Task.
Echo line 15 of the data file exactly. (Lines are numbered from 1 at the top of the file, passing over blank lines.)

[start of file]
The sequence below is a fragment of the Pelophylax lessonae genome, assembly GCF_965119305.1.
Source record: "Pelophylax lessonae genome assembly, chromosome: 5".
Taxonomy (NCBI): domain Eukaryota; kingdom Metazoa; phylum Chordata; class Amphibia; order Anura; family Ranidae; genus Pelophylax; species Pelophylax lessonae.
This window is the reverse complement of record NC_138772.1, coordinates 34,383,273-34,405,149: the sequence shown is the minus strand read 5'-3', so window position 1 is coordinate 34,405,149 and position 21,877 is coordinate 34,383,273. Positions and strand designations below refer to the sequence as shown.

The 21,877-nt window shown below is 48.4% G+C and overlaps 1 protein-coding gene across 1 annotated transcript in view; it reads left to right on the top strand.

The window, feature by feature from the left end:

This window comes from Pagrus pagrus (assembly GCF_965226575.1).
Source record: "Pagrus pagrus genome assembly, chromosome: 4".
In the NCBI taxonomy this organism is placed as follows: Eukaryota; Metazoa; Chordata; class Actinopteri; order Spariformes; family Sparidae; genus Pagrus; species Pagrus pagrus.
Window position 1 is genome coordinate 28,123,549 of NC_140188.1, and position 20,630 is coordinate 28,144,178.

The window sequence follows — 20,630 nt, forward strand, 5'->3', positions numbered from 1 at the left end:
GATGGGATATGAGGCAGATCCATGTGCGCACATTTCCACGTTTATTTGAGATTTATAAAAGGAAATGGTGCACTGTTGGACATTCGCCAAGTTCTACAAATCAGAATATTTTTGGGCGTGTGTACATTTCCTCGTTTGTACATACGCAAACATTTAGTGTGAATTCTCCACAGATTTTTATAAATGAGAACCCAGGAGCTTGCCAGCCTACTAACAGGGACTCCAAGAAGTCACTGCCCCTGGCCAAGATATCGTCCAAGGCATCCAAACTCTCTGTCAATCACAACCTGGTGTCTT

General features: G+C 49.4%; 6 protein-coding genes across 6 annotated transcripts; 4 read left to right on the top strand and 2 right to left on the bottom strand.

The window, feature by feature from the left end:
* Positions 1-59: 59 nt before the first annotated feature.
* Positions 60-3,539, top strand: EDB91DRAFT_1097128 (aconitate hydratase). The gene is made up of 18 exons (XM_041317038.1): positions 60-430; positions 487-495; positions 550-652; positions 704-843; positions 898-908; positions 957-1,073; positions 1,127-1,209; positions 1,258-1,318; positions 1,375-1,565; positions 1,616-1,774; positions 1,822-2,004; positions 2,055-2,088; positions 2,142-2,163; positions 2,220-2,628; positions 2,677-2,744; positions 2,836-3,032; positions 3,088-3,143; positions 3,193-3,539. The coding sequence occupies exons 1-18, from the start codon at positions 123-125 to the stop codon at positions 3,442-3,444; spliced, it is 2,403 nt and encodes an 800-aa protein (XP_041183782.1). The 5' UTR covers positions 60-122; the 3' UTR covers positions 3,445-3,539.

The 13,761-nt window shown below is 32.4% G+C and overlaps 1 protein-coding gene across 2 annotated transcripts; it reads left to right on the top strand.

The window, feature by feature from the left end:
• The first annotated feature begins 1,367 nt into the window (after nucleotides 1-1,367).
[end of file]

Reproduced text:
* Positions 1-59: 59 nt before the first annotated feature.